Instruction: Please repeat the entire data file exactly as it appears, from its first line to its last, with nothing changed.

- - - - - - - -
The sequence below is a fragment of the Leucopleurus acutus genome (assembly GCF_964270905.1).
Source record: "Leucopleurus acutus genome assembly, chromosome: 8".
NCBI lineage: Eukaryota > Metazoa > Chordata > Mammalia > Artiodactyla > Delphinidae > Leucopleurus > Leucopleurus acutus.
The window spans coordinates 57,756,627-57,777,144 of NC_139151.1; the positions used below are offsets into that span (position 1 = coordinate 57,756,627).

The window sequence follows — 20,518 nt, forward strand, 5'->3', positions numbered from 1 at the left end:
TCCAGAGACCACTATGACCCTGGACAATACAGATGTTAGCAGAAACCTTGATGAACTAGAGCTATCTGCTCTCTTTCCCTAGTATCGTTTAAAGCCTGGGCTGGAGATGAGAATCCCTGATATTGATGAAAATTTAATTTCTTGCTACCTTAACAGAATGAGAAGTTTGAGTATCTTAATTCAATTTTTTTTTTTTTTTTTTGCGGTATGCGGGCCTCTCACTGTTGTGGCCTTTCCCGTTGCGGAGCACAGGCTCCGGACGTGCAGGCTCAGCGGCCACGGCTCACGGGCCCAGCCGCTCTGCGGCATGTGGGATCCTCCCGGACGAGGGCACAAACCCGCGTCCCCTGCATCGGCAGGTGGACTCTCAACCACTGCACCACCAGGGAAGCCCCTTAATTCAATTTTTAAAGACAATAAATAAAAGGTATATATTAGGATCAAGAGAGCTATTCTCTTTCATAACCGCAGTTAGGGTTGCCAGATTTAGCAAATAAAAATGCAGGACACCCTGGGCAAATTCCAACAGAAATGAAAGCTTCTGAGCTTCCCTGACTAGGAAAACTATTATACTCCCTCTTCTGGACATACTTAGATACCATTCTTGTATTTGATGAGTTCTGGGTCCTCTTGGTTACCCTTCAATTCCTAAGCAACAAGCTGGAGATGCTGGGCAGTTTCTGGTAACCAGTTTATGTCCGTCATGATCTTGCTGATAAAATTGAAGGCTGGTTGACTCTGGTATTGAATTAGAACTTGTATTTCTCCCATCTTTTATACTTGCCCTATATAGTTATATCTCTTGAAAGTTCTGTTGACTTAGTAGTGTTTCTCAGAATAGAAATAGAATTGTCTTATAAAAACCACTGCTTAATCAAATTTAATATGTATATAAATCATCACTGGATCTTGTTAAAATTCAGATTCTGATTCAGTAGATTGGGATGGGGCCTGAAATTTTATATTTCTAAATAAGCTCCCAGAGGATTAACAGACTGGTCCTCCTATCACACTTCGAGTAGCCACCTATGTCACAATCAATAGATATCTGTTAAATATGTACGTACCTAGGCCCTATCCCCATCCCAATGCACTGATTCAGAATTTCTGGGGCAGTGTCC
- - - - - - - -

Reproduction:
The sequence below is a fragment of the Leucopleurus acutus genome (assembly GCF_964270905.1).
Source record: "Leucopleurus acutus genome assembly, chromosome: 8".
NCBI lineage: Eukaryota > Metazoa > Chordata > Mammalia > Artiodactyla > Delphinidae > Leucopleurus > Leucopleurus acutus.
The window spans coordinates 57,756,627-57,777,144 of NC_139151.1; the positions used below are offsets into that span (position 1 = coordinate 57,756,627).

The window sequence follows — 20,518 nt, forward strand, 5'->3', positions numbered from 1 at the left end:
TCCAGAGACCACTATGACCCTGGACAATACAGATGTTAGCAGAAACCTTGATGAACTAGAGCTATCTGCTCTCTTTCCCTAGTATCGTTTAAAGCCTGGGCTGGAGATGAGAATCCCTGATATTGATGAAAATTTAATTTCTTGCTACCTTAACAGAATGAGAAGTTTGAGTATCTTAATTCAATTTTTTTTTTTTTTTTTTGCGGTATGCGGGCCTCTCACTGTTGTGGCCTTTCCCGTTGCGGAGCACAGGCTCCGGACGTGCAGGCTCAGCGGCCACGGCTCACGGGCCCAGCCGCTCTGCGGCATGTGGGATCCTCCCGGACGAGGGCACAAACCCGCGTCCCCTGCATCGGCAGGTGGACTCTCAACCACTGCACCACCAGGGAAGCCCCTTAATTCAATTTTTAAAGACAATAAATAAAAGGTATATATTAGGATCAAGAGAGCTATTCTCTTTCATAACCGCAGTTAGGGTTGCCAGATTTAGCAAATAAAAATGCAGGACACCCTGGGCAAATTCCAACAGAAATGAAAGCTTCTGAGCTTCCCTGACTAGGAAAACTATTATACTCCCTCTTCTGGACATACTTAGATACCATTCTTGTATTTGATGAGTTCTGGGTCCTCTTGGTTACCCTTCAATTCCTAAGCAACAAGCTGGAGATGCTGGGCAGTTTCTGGTAACCAGTTTATGTCCGTCATGATCTTGCTGATAAAATTGAAGGCTGGTTGACTCTGGTATTGAATTAGAACTTGTATTTCTCCCATCTTTTATACTTGCCCTATATAGTTATATCTCTTGAAAGTTCTGTTGACTTAGTAGTGTTTCTCAGAATAGAAATAGAATTGTCTTATAAAAACCACTGCTTAATCAAATTTAATATGTATATAAATCATCACTGGATCTTGTTAAAATTCAGATTCTGATTCAGTAGATTGGGATGGGGCCTGAAATTTTATATTTCTAAATAAGCTCCCAGAGGATTAACAGACTGGTCCTCCTATCACACTTCGAGTAGCCACCTATGTCACAATCAATAGATATCTGTTAAATATGTACGTACCTAGGCCCTATCCCCATCCCAATGCACTGATTCAGAATTTCTGGGGCAGTGTCC